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the system I saw the roof panels had metal outside skin and internal and edges was where the purlins were --so a direct contact between inner and outer skin

but with the mass of insulation it works fine ,and we are not talking about exposure to outside temps --just the loft 

 

 

the amount of heat loss through fixing screws is hardly measurable -

-but ok screw purlins to your joist and then gorilla glue or no nails on top flange and just drop sheets on them -even quicker and no thermal bridge and maybe a screw every  1 m-not sure it even needs that  once things have set

 

 to do whole loft with those legs at 600mm spacing in all directions  will be very time consuming and you will need hundreds of them -- you need 15 for every 2.4x1.2 sheet + a shed load of screws

they are meant to make a little island not complete floor area ,the fact they list the load  they can take says it all 

 

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Yes you do need a lot of them, but maybe not as many as you think, and it doesn't take long, but its worth it to do a proper job. And the load they suggest is more to do with the ceiling joists than the loft legs themselves, its called covering their backs. I have loft boards up there, which are a quarter the size of full sheets, and there still wasn't that many legs for the area.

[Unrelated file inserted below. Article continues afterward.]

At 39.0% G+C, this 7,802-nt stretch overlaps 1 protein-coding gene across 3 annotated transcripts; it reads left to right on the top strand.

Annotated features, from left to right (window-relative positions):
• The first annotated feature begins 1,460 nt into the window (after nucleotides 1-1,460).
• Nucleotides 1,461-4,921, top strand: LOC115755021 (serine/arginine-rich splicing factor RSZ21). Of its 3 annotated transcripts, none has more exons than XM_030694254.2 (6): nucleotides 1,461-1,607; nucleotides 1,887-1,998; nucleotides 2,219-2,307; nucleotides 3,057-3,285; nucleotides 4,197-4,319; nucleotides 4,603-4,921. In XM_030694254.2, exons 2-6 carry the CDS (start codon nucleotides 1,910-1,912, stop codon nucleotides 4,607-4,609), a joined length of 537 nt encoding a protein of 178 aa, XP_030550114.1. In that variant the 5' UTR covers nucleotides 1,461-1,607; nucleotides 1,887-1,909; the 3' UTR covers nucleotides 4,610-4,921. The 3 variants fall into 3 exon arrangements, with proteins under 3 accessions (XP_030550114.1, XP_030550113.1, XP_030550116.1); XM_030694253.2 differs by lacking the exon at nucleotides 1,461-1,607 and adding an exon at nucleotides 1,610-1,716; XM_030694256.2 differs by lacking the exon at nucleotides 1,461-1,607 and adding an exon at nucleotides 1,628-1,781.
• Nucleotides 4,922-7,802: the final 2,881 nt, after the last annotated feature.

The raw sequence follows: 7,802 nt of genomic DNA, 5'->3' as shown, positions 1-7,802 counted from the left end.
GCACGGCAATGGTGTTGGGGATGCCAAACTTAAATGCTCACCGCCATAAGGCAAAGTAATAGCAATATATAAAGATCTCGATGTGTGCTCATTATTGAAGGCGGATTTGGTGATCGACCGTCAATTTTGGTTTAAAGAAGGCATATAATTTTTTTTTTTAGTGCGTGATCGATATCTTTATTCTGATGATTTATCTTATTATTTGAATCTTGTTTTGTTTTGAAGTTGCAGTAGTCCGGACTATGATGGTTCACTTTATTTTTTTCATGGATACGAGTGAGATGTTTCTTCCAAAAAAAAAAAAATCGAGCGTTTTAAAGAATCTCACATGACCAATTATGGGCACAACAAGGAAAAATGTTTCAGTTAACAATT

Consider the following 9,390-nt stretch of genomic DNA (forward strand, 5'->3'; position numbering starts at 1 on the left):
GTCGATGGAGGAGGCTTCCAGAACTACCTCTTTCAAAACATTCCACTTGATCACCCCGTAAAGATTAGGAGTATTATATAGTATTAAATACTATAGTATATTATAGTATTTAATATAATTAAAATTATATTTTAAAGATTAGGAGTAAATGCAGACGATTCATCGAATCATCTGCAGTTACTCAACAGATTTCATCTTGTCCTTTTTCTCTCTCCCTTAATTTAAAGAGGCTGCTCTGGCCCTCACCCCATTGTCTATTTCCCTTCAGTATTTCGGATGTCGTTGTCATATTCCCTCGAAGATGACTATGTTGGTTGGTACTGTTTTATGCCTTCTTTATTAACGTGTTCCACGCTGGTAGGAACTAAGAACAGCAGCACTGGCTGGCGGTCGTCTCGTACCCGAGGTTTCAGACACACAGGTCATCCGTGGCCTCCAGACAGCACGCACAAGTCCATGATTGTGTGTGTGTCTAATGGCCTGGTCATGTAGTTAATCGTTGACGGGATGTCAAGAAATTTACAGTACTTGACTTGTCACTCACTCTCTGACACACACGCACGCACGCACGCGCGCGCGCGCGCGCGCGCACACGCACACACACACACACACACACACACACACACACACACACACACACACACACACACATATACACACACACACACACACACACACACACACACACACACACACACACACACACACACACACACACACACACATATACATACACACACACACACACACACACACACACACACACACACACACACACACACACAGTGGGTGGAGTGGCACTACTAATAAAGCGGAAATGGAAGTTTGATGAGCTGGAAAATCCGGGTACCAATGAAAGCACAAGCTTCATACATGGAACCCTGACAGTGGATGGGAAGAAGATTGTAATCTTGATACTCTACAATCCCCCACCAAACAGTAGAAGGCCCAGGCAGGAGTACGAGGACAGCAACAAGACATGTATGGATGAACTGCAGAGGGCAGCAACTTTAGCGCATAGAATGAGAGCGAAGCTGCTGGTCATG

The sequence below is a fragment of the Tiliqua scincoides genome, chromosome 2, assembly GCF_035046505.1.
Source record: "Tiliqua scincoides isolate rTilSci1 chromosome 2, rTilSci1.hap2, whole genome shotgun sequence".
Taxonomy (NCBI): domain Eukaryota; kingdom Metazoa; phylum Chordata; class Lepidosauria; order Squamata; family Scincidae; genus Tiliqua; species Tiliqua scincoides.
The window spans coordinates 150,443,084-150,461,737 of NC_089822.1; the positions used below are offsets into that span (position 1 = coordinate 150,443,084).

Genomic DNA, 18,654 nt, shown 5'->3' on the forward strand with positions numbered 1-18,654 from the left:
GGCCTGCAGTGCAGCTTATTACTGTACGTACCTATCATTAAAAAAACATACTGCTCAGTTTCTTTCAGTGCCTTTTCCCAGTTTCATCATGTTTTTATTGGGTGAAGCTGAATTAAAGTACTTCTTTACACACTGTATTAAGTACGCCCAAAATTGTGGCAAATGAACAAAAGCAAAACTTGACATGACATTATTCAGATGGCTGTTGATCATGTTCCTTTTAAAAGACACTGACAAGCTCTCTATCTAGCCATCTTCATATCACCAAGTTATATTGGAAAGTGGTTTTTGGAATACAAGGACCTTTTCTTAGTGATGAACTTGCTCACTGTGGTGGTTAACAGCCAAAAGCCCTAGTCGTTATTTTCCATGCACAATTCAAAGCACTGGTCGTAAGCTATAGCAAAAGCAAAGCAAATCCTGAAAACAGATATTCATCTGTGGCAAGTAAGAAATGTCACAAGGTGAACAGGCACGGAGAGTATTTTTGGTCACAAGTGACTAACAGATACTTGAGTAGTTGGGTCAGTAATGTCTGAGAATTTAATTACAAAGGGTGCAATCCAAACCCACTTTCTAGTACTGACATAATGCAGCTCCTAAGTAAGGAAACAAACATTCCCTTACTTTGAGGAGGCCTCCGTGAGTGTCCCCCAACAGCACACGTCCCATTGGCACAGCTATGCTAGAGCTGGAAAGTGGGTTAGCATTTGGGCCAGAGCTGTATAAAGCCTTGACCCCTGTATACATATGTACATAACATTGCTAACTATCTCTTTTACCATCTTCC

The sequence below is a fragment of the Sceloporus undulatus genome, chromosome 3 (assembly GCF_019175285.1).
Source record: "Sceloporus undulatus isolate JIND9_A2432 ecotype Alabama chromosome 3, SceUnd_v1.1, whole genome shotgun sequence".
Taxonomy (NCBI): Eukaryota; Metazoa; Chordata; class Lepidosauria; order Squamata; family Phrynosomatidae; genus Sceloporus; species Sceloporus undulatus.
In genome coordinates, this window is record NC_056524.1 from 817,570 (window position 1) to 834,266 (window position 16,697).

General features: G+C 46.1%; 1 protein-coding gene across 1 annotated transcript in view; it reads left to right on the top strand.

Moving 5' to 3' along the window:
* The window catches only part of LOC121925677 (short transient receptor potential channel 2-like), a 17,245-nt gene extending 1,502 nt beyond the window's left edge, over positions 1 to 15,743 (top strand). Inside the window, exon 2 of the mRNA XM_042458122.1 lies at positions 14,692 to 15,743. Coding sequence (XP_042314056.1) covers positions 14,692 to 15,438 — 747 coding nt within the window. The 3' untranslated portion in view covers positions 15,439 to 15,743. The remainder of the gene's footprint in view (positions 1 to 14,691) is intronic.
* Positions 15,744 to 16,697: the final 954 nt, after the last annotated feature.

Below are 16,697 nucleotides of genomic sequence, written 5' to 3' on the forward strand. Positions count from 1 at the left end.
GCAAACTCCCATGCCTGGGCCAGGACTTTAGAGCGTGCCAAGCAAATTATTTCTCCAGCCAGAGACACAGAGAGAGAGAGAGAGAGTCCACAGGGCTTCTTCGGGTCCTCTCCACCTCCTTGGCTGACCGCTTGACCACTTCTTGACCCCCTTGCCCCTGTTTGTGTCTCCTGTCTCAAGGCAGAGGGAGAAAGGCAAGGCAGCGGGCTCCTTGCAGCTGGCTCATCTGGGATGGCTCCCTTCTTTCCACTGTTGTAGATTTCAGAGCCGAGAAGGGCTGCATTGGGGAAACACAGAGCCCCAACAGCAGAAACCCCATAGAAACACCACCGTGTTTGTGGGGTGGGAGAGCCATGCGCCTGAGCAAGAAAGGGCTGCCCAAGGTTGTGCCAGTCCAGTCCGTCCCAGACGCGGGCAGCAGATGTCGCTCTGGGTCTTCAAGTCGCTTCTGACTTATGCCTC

You talk about the loft as being somewhat warmer than outside...when you've packed all that insulation in, it'll be virtually the same temp as outside, as thats kind of the point in doing it.

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4 minutes ago, MikeGrahamT21 said:

You talk about the loft as being somewhat warmer than outside...when you've packed all that insulation in, it'll be virtually the same temp as outside, as thats kind of the point in doing it.

that will depend on your roof system -and if it is ventilated ridge  etc,

my way you will add strength to the ceiling joists  as well as will the over boarding 

 

Edited by scottishjohn

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I dont think it would matter either way, it'll be virtually the same temp.

 

Almost zero heat input from interior of the house, some roof membrane and tiles isn't going to hold the temperature that much higher than external.